Why children can't be a convenience purchase
Starting a family is a major decision. Couples must take into account a number of considerations, such as their working lifestyles and whether they are willing to sacrifice the little free time they have left for the sake of parenting. In Hong Kong, where both men and women must work in an increasingly competitive job market, the decision to have children is an even more difficult one to make. And so it should be. Taking up the responsibility too easily could jeopardise the happiness and health of a new life.
But in Hong Kong, the entrepreneurial spirit is such that new solutions are always being found. In the health care industry, it is now easier to buy antibiotics, easier to lose weight without exercising, and even easier to give birth under predetermined circumstances. Caesarean sections now make up 62 per cent of births in private hospitals, three times the number in other developed economies. Hong Kong women are increasingly resorting to this procedure for convenience and sometimes even for fung shui reasons.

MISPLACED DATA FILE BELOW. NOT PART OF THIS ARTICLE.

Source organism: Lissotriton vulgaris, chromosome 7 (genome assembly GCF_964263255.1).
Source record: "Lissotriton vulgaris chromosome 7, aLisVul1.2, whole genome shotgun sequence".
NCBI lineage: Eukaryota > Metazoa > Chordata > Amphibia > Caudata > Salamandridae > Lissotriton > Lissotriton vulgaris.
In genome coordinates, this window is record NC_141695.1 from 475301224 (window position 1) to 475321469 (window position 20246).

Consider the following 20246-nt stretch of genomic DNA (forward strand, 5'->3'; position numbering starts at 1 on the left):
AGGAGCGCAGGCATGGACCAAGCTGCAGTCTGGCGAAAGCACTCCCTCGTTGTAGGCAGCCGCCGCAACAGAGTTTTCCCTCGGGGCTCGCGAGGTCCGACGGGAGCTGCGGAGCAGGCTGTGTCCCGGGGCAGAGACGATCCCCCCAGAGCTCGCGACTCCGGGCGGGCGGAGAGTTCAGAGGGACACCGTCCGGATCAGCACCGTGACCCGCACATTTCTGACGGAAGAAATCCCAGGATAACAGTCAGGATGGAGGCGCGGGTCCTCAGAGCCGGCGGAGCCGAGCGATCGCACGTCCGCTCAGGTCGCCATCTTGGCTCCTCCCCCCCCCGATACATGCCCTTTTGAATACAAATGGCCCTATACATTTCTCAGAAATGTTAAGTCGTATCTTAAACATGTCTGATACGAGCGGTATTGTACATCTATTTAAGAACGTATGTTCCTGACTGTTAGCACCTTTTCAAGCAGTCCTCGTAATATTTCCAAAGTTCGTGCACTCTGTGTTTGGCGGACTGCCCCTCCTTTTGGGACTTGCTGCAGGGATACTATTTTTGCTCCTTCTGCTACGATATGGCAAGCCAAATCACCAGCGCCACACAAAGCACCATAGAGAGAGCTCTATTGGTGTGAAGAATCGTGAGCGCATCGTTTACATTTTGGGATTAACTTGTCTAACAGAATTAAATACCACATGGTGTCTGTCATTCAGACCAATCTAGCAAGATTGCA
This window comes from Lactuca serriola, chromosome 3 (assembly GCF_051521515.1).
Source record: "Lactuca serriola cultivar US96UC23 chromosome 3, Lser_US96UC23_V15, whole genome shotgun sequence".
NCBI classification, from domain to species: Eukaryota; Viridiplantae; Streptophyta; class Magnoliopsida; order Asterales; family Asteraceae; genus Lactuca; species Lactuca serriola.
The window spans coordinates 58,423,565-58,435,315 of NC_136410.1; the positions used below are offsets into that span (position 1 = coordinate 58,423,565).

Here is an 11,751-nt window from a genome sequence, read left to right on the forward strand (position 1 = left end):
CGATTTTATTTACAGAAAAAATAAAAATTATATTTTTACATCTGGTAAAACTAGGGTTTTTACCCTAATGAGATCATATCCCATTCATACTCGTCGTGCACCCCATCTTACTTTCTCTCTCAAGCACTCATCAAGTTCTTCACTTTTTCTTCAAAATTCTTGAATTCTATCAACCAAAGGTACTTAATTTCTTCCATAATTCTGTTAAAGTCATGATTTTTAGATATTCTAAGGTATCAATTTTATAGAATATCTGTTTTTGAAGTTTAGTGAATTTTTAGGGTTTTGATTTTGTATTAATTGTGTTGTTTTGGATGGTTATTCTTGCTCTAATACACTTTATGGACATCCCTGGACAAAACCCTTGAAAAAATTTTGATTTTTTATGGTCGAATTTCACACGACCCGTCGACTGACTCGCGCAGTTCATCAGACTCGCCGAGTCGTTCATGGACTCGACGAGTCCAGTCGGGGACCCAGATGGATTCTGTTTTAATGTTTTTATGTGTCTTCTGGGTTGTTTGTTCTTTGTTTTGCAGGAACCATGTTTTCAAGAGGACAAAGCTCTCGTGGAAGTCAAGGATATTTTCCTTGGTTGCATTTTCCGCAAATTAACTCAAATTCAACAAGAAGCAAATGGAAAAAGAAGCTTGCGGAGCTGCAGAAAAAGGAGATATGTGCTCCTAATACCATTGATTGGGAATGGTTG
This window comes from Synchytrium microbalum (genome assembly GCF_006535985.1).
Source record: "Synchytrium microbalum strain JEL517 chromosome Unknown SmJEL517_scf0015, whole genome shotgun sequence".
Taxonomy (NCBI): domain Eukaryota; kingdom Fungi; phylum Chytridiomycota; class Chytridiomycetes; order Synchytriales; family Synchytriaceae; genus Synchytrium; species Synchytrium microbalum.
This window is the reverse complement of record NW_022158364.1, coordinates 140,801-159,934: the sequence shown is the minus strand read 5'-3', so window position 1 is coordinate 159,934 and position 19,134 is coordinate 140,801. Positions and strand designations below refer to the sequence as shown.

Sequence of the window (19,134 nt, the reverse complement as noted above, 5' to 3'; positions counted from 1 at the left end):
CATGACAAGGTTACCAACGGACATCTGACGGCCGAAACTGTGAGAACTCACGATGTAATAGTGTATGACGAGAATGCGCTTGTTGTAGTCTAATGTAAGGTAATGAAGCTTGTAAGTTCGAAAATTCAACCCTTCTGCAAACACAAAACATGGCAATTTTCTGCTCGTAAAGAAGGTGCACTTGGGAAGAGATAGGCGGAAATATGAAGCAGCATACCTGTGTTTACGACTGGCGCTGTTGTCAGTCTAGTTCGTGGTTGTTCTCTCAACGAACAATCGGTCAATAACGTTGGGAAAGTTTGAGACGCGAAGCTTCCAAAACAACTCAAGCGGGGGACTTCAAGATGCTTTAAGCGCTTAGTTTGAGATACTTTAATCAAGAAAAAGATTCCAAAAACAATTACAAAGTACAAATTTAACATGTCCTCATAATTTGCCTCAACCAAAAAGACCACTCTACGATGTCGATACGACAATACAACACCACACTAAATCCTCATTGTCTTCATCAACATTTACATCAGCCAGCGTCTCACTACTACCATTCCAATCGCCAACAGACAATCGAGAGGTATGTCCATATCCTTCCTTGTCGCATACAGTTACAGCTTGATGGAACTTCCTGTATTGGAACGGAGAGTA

Now doctors say that some Hong Kong career women wish to 'save time' in raising a family, and therefore request twins during in vitro fertilisation; this, they say, accounts for some of the 70 per cent increase in the birth of twins since 1996. Queues for IVF treatment have increased from seven months two years ago, to 18 months. Given the facility for Caesarean sections, and the financial incentives for doctors to adhere to the uninformed demands of the patient, an unhealthy set menu could become available for the purchase of a family. IVF treatment has no doubt brought joy to couples who would ordinarily have been denied the chance to raise families due to genuine medical reasons. But it must be administered with reservation and for genuine medical reasons, or else a generation of children will have come into this world because they were an easily available product that did not cause too much inconvenience. Imagine the day when the twin children ask what made them twins, and the mother responds: 'To avoid having to lose weight twice.'